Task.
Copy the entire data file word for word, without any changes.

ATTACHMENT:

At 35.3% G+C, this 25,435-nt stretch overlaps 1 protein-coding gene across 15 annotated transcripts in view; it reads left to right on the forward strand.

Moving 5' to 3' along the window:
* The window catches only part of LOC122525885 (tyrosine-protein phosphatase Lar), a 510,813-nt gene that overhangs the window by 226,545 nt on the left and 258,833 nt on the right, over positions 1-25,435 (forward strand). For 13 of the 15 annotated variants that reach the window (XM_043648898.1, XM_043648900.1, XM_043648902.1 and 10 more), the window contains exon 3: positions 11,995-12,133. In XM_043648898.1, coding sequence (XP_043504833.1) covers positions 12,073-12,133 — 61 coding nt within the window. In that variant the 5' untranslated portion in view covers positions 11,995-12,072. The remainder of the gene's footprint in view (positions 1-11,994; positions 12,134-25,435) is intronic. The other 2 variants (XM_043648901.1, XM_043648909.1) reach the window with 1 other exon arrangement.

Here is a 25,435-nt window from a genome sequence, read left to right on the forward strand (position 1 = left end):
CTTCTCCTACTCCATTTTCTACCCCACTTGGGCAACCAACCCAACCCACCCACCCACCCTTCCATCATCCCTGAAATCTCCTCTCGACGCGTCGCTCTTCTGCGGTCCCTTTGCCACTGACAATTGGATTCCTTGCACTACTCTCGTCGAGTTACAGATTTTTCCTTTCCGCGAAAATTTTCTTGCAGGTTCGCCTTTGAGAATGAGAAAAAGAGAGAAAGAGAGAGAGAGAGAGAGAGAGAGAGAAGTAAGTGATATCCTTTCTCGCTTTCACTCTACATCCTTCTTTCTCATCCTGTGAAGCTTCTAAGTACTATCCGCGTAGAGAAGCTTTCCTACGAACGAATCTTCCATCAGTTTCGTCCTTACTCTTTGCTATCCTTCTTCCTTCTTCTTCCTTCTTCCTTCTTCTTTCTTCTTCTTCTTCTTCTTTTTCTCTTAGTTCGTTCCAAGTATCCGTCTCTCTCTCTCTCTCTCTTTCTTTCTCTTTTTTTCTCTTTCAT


At 35.3% G+C, this 25,435-nt stretch overlaps 1 protein-coding gene across 15 annotated transcripts in view; it reads left to right on the forward strand.

Moving 5' to 3' along the window:
* The window catches only part of LOC122525885 (tyrosine-protein phosphatase Lar), a 510,813-nt gene that overhangs the window by 226,545 nt on the left and 258,833 nt on the right, over positions 1-25,435 (forward strand). For 13 of the 15 annotated variants that reach the window (XM_043648898.1, XM_043648900.1, XM_043648902.1 and 10 more), the window contains exon 3: positions 11,995-12,133. In XM_043648898.1, coding sequence (XP_043504833.1) covers positions 12,073-12,133 — 61 coding nt within the window. In that variant the 5' untranslated portion in view covers positions 11,995-12,072. The remainder of the gene's footprint in view (positions 1-11,994; positions 12,134-25,435) is intronic. The other 2 variants (XM_043648901.1, XM_043648909.1) reach the window with 1 other exon arrangement.

Here is a 25,435-nt window from a genome sequence, read left to right on the forward strand (position 1 = left end):
CTTCTCCTACTCCATTTTCTACCCCACTTGGGCAACCAACCCAACCCACCCACCCACCCTTCCATCATCCCTGAAATCTCCTCTCGACGCGTCGCTCTTCTGCGGTCCCTTTGCCACTGACAATTGGATTCCTTGCACTACTCTCGTCGAGTTACAGATTTTTCCTTTCCGCGAAAATTTTCTTGCAGGTTCGCCTTTGAGAATGAGAAAAAGAGAGAAAGAGAGAGAGAGAGAGAGAGAGAGAGAAGTAAGTGATATCCTTTCTCGCTTTCACTCTACATCCTTCTTTCTCATCCTGTGAAGCTTCTAAGTACTATCCGCGTAGAGAAGCTTTCCTACGAACGAATCTTCCATCAGTTTCGTCCTTACTCTTTGCTATCCTTCTTCCTTCTTCTTCCTTCTTCCTTCTTCTTTCTTCTTCTTCTTCTTCTTTTTCTCTTAGTTCGTTCCAAGTATCCGTCTCTCTCTCTCTCTCTCTTTCTTTCTCTTTTTTTCTCTTTCAT